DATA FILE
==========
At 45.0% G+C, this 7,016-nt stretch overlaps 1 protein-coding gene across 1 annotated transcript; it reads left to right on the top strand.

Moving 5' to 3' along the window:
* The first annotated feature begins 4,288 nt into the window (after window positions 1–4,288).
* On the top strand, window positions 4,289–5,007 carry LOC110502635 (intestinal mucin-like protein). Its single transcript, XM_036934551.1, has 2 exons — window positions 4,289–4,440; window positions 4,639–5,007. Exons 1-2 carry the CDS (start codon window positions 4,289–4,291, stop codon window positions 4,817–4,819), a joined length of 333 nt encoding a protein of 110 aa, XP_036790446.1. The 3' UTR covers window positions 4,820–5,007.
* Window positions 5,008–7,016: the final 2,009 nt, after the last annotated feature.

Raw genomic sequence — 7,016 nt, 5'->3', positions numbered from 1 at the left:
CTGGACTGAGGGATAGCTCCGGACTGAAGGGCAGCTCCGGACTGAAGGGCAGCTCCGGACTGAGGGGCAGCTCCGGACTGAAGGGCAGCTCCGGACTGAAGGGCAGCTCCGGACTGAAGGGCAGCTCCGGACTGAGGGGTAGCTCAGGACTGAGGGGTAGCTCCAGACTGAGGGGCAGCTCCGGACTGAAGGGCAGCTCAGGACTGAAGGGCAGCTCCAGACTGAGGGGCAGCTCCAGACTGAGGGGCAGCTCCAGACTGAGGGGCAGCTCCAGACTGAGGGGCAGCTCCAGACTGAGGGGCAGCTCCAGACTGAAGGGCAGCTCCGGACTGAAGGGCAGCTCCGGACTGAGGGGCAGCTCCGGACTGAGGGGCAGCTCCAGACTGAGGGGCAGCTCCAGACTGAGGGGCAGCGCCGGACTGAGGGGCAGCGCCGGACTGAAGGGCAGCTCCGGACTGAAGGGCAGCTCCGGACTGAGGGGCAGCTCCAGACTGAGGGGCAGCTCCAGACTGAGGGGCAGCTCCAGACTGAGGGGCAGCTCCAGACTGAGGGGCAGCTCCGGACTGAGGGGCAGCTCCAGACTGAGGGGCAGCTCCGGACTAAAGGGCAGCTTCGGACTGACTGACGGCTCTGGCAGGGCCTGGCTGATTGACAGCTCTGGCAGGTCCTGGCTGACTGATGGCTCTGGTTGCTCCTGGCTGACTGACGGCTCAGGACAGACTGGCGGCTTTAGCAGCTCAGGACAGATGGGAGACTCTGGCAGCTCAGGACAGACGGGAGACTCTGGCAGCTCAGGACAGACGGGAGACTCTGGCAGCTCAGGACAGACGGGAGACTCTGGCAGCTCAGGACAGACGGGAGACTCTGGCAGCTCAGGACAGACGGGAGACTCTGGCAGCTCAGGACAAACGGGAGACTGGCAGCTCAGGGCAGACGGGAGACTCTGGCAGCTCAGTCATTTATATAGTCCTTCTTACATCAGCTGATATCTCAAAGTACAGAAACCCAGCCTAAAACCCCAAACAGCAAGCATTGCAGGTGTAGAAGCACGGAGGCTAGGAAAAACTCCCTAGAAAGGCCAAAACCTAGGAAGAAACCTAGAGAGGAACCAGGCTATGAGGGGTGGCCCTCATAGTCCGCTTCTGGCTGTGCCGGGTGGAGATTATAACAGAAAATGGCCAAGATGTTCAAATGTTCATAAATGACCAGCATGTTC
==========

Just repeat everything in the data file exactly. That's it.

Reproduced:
At 45.0% G+C, this 7,016-nt stretch overlaps 1 protein-coding gene across 1 annotated transcript; it reads left to right on the top strand.

Moving 5' to 3' along the window:
* The first annotated feature begins 4,288 nt into the window (after window positions 1–4,288).
* On the top strand, window positions 4,289–5,007 carry LOC110502635 (intestinal mucin-like protein). Its single transcript, XM_036934551.1, has 2 exons — window positions 4,289–4,440; window positions 4,639–5,007. Exons 1-2 carry the CDS (start codon window positions 4,289–4,291, stop codon window positions 4,817–4,819), a joined length of 333 nt encoding a protein of 110 aa, XP_036790446.1. The 3' UTR covers window positions 4,820–5,007.
* Window positions 5,008–7,016: the final 2,009 nt, after the last annotated feature.

Raw genomic sequence — 7,016 nt, 5'->3', positions numbered from 1 at the left:
CTGGACTGAGGGATAGCTCCGGACTGAAGGGCAGCTCCGGACTGAAGGGCAGCTCCGGACTGAGGGGCAGCTCCGGACTGAAGGGCAGCTCCGGACTGAAGGGCAGCTCCGGACTGAAGGGCAGCTCCGGACTGAGGGGTAGCTCAGGACTGAGGGGTAGCTCCAGACTGAGGGGCAGCTCCGGACTGAAGGGCAGCTCAGGACTGAAGGGCAGCTCCAGACTGAGGGGCAGCTCCAGACTGAGGGGCAGCTCCAGACTGAGGGGCAGCTCCAGACTGAGGGGCAGCTCCAGACTGAGGGGCAGCTCCAGACTGAAGGGCAGCTCCGGACTGAAGGGCAGCTCCGGACTGAGGGGCAGCTCCGGACTGAGGGGCAGCTCCAGACTGAGGGGCAGCTCCAGACTGAGGGGCAGCGCCGGACTGAGGGGCAGCGCCGGACTGAAGGGCAGCTCCGGACTGAAGGGCAGCTCCGGACTGAGGGGCAGCTCCAGACTGAGGGGCAGCTCCAGACTGAGGGGCAGCTCCAGACTGAGGGGCAGCTCCAGACTGAGGGGCAGCTCCGGACTGAGGGGCAGCTCCAGACTGAGGGGCAGCTCCGGACTAAAGGGCAGCTTCGGACTGACTGACGGCTCTGGCAGGGCCTGGCTGATTGACAGCTCTGGCAGGTCCTGGCTGACTGATGGCTCTGGTTGCTCCTGGCTGACTGACGGCTCAGGACAGACTGGCGGCTTTAGCAGCTCAGGACAGATGGGAGACTCTGGCAGCTCAGGACAGACGGGAGACTCTGGCAGCTCAGGACAGACGGGAGACTCTGGCAGCTCAGGACAGACGGGAGACTCTGGCAGCTCAGGACAGACGGGAGACTCTGGCAGCTCAGGACAGACGGGAGACTCTGGCAGCTCAGGACAAACGGGAGACTGGCAGCTCAGGGCAGACGGGAGACTCTGGCAGCTCAGTCATTTATATAGTCCTTCTTACATCAGCTGATATCTCAAAGTACAGAAACCCAGCCTAAAACCCCAAACAGCAAGCATTGCAGGTGTAGAAGCACGGAGGCTAGGAAAAACTCCCTAGAAAGGCCAAAACCTAGGAAGAAACCTAGAGAGGAACCAGGCTATGAGGGGTGGCCCTCATAGTCCGCTTCTGGCTGTGCCGGGTGGAGATTATAACAGAAAATGGCCAAGATGTTCAAATGTTCATAAATGACCAGCATGTTC